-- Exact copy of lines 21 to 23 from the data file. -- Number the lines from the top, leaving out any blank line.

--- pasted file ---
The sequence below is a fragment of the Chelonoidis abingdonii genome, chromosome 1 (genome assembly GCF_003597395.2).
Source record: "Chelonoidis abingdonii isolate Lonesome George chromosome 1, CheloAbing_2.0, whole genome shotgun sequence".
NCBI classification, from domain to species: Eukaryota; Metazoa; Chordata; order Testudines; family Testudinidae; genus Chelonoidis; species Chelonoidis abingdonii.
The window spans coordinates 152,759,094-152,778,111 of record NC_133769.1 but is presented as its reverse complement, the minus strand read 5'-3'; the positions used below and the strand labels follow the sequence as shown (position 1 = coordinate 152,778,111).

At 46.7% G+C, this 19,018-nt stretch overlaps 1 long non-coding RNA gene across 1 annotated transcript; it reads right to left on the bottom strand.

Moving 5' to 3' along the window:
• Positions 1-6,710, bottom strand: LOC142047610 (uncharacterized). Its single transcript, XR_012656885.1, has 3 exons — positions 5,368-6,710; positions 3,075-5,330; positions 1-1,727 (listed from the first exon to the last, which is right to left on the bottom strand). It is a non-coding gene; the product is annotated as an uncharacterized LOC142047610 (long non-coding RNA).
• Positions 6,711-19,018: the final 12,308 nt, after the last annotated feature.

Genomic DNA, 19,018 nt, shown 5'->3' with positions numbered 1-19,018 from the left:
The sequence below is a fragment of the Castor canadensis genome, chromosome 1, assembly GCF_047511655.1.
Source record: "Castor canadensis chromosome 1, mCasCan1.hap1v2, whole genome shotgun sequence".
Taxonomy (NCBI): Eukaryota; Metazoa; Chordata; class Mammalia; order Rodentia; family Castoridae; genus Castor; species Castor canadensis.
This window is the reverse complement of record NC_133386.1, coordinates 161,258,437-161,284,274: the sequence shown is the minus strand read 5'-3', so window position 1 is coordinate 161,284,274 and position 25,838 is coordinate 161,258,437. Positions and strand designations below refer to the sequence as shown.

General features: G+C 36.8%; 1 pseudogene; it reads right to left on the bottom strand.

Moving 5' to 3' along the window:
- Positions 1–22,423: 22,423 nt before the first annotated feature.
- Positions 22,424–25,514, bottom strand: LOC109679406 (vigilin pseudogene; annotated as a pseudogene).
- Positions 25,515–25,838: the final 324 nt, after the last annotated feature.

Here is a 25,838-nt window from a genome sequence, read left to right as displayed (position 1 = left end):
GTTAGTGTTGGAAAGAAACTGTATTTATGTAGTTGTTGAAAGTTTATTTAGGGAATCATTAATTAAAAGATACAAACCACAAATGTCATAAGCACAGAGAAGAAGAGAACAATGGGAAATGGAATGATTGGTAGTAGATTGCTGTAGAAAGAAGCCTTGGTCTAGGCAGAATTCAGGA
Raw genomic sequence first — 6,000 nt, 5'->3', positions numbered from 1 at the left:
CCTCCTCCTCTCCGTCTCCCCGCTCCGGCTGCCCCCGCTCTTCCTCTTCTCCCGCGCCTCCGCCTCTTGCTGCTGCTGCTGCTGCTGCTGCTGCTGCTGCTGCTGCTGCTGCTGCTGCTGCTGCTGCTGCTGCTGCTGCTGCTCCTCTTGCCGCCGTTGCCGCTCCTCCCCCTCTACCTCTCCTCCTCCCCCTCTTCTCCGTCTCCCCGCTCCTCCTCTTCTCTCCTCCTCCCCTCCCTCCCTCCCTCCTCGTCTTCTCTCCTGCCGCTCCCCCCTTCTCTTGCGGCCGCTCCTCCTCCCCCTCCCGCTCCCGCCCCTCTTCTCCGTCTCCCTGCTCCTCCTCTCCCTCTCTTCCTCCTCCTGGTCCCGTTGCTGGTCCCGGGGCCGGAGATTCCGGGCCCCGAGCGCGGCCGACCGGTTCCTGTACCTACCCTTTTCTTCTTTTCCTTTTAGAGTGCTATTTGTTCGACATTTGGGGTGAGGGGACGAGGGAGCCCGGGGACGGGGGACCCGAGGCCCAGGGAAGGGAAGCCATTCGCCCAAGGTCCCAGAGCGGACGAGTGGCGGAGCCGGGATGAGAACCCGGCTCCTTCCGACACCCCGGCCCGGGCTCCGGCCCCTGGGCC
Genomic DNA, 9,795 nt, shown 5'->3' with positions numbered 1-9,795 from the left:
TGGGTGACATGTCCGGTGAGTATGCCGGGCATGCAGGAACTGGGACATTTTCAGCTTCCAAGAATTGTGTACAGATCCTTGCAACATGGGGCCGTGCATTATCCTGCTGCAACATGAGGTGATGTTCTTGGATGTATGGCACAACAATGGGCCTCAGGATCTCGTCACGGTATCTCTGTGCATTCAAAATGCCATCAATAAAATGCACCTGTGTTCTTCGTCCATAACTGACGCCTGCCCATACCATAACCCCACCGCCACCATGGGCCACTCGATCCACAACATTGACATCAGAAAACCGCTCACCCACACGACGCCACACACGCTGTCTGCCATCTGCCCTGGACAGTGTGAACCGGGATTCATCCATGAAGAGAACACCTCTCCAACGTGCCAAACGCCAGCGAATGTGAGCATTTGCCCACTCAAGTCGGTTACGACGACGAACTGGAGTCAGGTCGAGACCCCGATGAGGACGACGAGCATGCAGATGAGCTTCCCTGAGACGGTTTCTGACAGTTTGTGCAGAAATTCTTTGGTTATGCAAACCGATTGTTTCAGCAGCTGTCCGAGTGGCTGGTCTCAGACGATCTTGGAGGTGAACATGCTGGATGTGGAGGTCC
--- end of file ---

Raw genomic sequence first — 6,000 nt, 5'->3', positions numbered from 1 at the left:
CCTCCTCCTCTCCGTCTCCCCGCTCCGGCTGCCCCCGCTCTTCCTCTTCTCCCGCGCCTCCGCCTCTTGCTGCTGCTGCTGCTGCTGCTGCTGCTGCTGCTGCTGCTGCTGCTGCTGCTGCTGCTGCTGCTGCTGCTGCTGCTCCTCTTGCCGCCGTTGCCGCTCCTCCCCCTCTACCTCTCCTCCTCCCCCTCTTCTCCGTCTCCCCGCTCCTCCTCTTCTCTCCTCCTCCCCTCCCTCCCTCCCTCCTCGTCTTCTCTCCTGCCGCTCCCCCCTTCTCTTGCGGCCGCTCCTCCTCCCCCTCCCGCTCCCGCCCCTCTTCTCCGTCTCCCTGCTCCTCCTCTCCCTCTCTTCCTCCTCCTGGTCCCGTTGCTGGTCCCGGGGCCGGAGATTCCGGGCCCCGAGCGCGGCCGACCGGTTCCTGTACCTACCCTTTTCTTCTTTTCCTTTTAGAGTGCTATTTGTTCGACATTTGGGGTGAGGGGACGAGGGAGCCCGGGGACGGGGGACCCGAGGCCCAGGGAAGGGAAGCCATTCGCCCAAGGTCCCAGAGCGGACGAGTGGCGGAGCCGGGATGAGAACCCGGCTCCTTCCGACACCCCGGCCCGGGCTCCGGCCCCTGGGCC
Genomic DNA, 9,795 nt, shown 5'->3' with positions numbered 1-9,795 from the left: